Is it better to be an optimist and eventually be disappointed or a pessimist and be pleasantly surprised?
The grim realization taking hold of Caps fans everywhere is that the Washington Capitals are in big trouble. And everyone seems to know it but them.
After play Wednesday night, the Caps remained one point behind the Toronto Maple Leafs for eighth place in the Eastern Conference and four points behind their next opponent, the Florida Panthers, for first place in the Southeast Division and the third seed in the conference.
The team has lost three in a row and five of their last seven. According to our good friends at Japers Rink, they’ve won exactly once in the last month when they’ve allowed the opposition to score a goal. They are 9-15-3 on the road, where they play their next four games in advance of the NHL trade deadline, and have a five-game trip looming in March, with stops in Winnipeg, Chicago, Detroit and Philadelphia. All of their best players are on pace for career lows in points. They still don’t know when Mike Green and IF Nick Backstrom will rejoin the team.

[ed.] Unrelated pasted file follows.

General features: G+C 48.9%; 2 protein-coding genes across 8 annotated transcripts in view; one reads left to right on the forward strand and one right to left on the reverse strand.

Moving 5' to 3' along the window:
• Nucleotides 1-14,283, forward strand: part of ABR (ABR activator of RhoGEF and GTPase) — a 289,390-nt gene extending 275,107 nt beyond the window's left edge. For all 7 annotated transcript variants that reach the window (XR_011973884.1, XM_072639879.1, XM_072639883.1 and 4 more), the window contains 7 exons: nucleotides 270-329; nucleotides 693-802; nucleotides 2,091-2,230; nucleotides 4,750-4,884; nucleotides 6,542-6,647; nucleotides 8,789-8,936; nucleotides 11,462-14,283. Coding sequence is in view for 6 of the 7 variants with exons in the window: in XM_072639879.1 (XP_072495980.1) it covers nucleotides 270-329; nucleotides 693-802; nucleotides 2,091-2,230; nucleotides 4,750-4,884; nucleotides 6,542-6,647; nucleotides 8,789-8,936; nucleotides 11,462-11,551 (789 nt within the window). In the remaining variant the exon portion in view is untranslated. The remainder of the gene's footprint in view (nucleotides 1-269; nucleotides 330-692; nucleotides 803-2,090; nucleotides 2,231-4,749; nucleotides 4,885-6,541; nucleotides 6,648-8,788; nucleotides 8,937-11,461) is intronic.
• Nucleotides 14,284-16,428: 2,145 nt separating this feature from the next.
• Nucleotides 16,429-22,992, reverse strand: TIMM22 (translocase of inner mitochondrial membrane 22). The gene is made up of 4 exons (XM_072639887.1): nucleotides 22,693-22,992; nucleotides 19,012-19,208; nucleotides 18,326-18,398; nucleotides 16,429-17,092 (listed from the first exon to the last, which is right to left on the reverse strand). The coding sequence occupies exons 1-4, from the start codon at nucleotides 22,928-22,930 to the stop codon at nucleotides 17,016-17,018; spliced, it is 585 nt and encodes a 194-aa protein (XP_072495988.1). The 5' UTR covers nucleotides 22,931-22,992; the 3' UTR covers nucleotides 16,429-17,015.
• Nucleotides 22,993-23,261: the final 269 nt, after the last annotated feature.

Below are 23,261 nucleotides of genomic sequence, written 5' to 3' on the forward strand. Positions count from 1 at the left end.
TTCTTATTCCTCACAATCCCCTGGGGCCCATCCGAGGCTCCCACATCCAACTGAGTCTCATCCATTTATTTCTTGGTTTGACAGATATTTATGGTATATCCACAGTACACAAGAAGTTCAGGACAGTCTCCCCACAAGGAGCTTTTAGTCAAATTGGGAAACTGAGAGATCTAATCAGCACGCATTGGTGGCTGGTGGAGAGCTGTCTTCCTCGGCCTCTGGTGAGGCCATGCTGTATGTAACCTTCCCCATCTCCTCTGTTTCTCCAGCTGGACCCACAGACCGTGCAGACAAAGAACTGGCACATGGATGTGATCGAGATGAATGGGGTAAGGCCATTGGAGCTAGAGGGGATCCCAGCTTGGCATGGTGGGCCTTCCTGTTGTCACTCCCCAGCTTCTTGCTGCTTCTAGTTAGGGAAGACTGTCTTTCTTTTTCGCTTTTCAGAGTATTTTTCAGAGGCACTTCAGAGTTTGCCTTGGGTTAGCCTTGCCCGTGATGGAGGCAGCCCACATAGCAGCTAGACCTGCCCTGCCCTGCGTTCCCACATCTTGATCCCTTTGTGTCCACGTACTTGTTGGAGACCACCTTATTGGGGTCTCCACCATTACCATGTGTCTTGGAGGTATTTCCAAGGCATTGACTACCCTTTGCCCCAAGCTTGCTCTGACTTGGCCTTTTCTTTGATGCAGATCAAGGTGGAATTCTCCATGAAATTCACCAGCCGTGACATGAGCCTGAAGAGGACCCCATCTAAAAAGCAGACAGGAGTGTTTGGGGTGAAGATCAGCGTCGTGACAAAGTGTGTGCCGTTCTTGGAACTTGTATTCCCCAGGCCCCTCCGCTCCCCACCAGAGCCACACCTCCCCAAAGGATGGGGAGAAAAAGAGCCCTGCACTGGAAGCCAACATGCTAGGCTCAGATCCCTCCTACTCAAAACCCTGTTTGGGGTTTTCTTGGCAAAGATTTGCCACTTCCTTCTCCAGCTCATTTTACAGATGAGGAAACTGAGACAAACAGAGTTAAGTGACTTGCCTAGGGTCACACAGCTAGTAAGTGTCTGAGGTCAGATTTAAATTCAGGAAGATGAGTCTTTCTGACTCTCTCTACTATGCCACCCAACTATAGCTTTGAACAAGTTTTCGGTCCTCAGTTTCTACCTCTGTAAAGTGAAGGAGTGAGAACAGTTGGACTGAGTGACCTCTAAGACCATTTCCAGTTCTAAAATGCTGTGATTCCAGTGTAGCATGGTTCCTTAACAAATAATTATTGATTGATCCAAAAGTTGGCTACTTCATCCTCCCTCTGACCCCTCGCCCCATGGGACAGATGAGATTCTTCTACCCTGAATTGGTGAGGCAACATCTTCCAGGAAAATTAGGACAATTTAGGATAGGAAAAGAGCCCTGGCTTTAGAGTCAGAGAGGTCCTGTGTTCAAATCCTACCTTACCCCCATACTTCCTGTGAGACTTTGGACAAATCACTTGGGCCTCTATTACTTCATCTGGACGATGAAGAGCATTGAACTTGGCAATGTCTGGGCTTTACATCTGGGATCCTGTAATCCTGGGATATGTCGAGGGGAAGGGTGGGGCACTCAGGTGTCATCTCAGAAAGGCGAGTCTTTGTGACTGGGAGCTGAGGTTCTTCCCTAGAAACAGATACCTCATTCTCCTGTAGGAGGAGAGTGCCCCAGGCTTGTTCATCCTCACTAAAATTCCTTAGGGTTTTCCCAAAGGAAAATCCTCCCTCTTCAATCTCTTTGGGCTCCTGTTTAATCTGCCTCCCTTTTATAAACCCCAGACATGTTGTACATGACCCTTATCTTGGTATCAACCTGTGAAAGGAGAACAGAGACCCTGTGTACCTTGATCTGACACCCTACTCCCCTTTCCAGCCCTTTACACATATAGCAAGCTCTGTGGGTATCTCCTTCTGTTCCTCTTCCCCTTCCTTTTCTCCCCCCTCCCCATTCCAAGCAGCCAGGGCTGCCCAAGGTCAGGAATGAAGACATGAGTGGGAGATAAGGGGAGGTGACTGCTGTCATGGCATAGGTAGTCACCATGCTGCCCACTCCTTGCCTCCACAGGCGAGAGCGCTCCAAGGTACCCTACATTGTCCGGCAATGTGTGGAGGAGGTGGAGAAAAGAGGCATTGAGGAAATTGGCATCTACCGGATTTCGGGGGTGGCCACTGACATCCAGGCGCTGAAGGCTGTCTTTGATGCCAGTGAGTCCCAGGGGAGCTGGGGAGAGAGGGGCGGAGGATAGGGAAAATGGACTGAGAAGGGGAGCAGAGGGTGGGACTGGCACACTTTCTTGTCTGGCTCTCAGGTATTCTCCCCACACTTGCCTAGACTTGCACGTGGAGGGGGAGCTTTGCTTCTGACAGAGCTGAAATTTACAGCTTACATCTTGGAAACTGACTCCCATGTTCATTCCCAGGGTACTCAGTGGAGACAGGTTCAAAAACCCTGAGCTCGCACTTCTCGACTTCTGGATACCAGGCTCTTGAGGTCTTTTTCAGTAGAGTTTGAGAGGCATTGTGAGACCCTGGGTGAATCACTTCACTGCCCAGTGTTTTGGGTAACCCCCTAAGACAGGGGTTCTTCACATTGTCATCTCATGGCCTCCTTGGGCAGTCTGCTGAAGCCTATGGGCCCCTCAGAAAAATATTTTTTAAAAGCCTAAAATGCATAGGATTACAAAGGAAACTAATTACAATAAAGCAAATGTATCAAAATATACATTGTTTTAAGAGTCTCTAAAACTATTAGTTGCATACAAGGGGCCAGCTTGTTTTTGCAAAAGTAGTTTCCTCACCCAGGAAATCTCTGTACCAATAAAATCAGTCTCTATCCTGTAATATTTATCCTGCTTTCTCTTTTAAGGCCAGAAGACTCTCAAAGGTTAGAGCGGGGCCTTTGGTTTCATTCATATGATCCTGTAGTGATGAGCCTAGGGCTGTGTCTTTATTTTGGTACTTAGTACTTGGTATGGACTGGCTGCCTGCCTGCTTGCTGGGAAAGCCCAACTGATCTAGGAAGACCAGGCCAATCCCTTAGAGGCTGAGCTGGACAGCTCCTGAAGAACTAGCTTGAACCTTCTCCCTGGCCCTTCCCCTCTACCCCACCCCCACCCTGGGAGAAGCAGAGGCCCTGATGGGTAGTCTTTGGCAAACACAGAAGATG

The bottom line is that the Caps have a lot of work to do to gain enough standings points to make the playoffs. If you figure that 92 is the magic number, the Caps will need 31 points in their last 26 games, going 15-10-1, a .572 win percentage. Considering the Caps have won 28 out of 56 games thus far (.500), they will have to play their best hockey all season to hit that mark. Throw in the fact that 14 of their last 26 are on the road, where they’ve played .333 hockey, and you can fully understand how long the odds are.
Barring a complete collapse from Florida, the Caps best hope is that Toronto stubs its toe down the stretch and Washington sneaks into the playoffs in the eighth seed, earning the right to face the Rangers in the first round once again.
But it’s more than the standings points right now. On top of playing disappointing hockey, getting out-shot and out-chanced just about every night, the Capitals look dysfunctional, like a team in disarray.
Rookie head coach Dale Hunter, one of the “Rushmores” of Capitals history, has shown a capricious hand in making lineup decisions and dishing out playing time. He’s polite, but curt with the media, and leaves late-game strategy to assistant coach Jim Johnson.